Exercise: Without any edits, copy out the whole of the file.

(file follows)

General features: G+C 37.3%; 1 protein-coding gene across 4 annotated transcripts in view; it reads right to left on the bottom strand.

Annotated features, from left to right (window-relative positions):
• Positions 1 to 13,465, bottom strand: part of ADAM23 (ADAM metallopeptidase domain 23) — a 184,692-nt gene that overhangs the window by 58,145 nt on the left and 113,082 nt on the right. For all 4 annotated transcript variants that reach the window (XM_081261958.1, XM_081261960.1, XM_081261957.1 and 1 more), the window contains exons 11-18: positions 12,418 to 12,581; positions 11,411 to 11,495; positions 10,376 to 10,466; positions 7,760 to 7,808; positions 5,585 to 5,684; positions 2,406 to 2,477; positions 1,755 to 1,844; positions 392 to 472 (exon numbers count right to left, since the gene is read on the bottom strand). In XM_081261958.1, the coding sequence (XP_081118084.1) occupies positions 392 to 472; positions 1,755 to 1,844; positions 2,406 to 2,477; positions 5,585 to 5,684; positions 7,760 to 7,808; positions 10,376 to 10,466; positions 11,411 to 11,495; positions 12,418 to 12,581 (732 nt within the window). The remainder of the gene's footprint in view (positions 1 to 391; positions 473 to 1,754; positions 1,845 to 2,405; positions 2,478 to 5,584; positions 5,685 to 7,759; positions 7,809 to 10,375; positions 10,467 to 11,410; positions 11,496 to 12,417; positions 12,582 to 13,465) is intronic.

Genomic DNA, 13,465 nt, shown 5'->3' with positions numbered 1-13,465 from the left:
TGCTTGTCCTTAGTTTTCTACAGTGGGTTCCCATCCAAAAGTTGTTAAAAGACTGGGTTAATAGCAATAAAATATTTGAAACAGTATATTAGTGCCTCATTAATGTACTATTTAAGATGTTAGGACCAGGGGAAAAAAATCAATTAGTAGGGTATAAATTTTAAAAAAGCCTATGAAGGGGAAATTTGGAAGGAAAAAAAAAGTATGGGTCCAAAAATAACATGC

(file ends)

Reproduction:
General features: G+C 37.3%; 1 protein-coding gene across 4 annotated transcripts in view; it reads right to left on the bottom strand.

Annotated features, from left to right (window-relative positions):
• Positions 1 to 13,465, bottom strand: part of ADAM23 (ADAM metallopeptidase domain 23) — a 184,692-nt gene that overhangs the window by 58,145 nt on the left and 113,082 nt on the right. For all 4 annotated transcript variants that reach the window (XM_081261958.1, XM_081261960.1, XM_081261957.1 and 1 more), the window contains exons 11-18: positions 12,418 to 12,581; positions 11,411 to 11,495; positions 10,376 to 10,466; positions 7,760 to 7,808; positions 5,585 to 5,684; positions 2,406 to 2,477; positions 1,755 to 1,844; positions 392 to 472 (exon numbers count right to left, since the gene is read on the bottom strand). In XM_081261958.1, the coding sequence (XP_081118084.1) occupies positions 392 to 472; positions 1,755 to 1,844; positions 2,406 to 2,477; positions 5,585 to 5,684; positions 7,760 to 7,808; positions 10,376 to 10,466; positions 11,411 to 11,495; positions 12,418 to 12,581 (732 nt within the window). The remainder of the gene's footprint in view (positions 1 to 391; positions 473 to 1,754; positions 1,845 to 2,405; positions 2,478 to 5,584; positions 5,685 to 7,759; positions 7,809 to 10,375; positions 10,467 to 11,410; positions 11,496 to 12,417; positions 12,582 to 13,465) is intronic.

Genomic DNA, 13,465 nt, shown 5'->3' with positions numbered 1-13,465 from the left:
TGCTTGTCCTTAGTTTTCTACAGTGGGTTCCCATCCAAAAGTTGTTAAAAGACTGGGTTAATAGCAATAAAATATTTGAAACAGTATATTAGTGCCTCATTAATGTACTATTTAAGATGTTAGGACCAGGGGAAAAAAATCAATTAGTAGGGTATAAATTTTAAAAAAGCCTATGAAGGGGAAATTTGGAAGGAAAAAAAAAGTATGGGTCCAAAAATAACATGC